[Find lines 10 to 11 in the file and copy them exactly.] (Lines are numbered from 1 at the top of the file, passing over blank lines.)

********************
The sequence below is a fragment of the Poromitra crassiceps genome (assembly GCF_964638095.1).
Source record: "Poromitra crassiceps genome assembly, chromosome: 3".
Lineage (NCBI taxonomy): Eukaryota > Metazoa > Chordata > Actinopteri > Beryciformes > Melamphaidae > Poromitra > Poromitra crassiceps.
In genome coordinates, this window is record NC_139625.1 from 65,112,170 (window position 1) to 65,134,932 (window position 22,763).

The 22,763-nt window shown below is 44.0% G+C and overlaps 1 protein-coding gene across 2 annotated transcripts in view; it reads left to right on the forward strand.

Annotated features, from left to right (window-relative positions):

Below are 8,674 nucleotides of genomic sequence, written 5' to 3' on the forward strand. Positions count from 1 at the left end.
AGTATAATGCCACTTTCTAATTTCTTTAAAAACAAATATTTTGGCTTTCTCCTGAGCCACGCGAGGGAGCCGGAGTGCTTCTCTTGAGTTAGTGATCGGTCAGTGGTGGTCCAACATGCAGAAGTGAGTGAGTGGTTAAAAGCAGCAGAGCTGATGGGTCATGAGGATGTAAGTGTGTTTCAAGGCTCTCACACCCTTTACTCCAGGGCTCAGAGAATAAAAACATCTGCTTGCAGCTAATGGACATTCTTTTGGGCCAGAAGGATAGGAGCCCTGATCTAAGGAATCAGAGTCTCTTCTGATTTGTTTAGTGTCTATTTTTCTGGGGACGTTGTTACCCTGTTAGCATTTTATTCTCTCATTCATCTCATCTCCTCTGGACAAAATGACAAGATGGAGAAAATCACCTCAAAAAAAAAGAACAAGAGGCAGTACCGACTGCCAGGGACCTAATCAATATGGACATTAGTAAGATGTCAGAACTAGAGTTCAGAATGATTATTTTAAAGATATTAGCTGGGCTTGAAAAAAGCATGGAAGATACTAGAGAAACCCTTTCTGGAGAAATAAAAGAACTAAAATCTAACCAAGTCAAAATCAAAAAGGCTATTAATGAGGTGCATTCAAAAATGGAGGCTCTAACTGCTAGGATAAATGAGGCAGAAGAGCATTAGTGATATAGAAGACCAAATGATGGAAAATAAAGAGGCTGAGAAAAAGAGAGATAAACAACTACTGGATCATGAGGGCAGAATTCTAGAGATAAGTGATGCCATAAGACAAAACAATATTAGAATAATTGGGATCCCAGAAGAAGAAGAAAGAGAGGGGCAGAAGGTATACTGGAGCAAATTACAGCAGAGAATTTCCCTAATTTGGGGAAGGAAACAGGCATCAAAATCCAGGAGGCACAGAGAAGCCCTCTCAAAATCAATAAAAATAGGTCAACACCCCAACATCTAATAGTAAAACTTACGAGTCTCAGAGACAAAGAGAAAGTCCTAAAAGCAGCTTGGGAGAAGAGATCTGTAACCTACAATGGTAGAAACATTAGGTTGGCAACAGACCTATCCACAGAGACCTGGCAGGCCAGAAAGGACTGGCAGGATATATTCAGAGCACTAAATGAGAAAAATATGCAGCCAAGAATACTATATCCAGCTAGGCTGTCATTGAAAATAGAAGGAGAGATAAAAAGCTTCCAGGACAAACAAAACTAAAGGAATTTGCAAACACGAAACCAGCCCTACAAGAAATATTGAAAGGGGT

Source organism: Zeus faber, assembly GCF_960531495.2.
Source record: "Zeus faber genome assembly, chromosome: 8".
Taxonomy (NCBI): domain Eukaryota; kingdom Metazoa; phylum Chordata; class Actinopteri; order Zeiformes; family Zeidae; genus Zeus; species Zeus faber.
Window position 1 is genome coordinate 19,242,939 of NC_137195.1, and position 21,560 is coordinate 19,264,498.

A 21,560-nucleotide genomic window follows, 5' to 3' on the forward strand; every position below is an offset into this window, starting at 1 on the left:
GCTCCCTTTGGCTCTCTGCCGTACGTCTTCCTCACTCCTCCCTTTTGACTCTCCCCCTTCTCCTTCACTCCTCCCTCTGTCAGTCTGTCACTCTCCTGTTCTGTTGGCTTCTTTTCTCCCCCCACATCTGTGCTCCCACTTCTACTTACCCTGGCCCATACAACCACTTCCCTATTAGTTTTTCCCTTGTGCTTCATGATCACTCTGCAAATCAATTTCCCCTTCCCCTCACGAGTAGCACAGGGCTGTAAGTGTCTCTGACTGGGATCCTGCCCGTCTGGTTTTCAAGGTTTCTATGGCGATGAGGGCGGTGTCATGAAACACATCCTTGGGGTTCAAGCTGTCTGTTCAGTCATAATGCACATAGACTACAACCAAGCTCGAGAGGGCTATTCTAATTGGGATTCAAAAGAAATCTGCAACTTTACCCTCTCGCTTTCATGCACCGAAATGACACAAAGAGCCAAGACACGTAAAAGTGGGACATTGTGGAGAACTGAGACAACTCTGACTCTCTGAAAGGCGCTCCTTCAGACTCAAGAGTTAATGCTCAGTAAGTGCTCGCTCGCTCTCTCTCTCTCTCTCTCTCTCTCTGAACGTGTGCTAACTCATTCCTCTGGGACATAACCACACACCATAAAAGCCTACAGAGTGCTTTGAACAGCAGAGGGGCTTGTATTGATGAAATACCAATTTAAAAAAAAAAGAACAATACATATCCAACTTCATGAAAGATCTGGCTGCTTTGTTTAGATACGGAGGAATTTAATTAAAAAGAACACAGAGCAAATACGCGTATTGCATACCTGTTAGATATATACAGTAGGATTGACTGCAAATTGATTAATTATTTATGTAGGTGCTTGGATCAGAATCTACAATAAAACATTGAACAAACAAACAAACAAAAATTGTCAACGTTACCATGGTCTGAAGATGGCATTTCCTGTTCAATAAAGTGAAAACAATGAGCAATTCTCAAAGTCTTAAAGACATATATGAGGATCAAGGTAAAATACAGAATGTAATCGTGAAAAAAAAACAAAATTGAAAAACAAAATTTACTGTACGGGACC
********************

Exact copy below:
Source record: "Zeus faber genome assembly, chromosome: 8".
Taxonomy (NCBI): domain Eukaryota; kingdom Metazoa; phylum Chordata; class Actinopteri; order Zeiformes; family Zeidae; genus Zeus; species Zeus faber.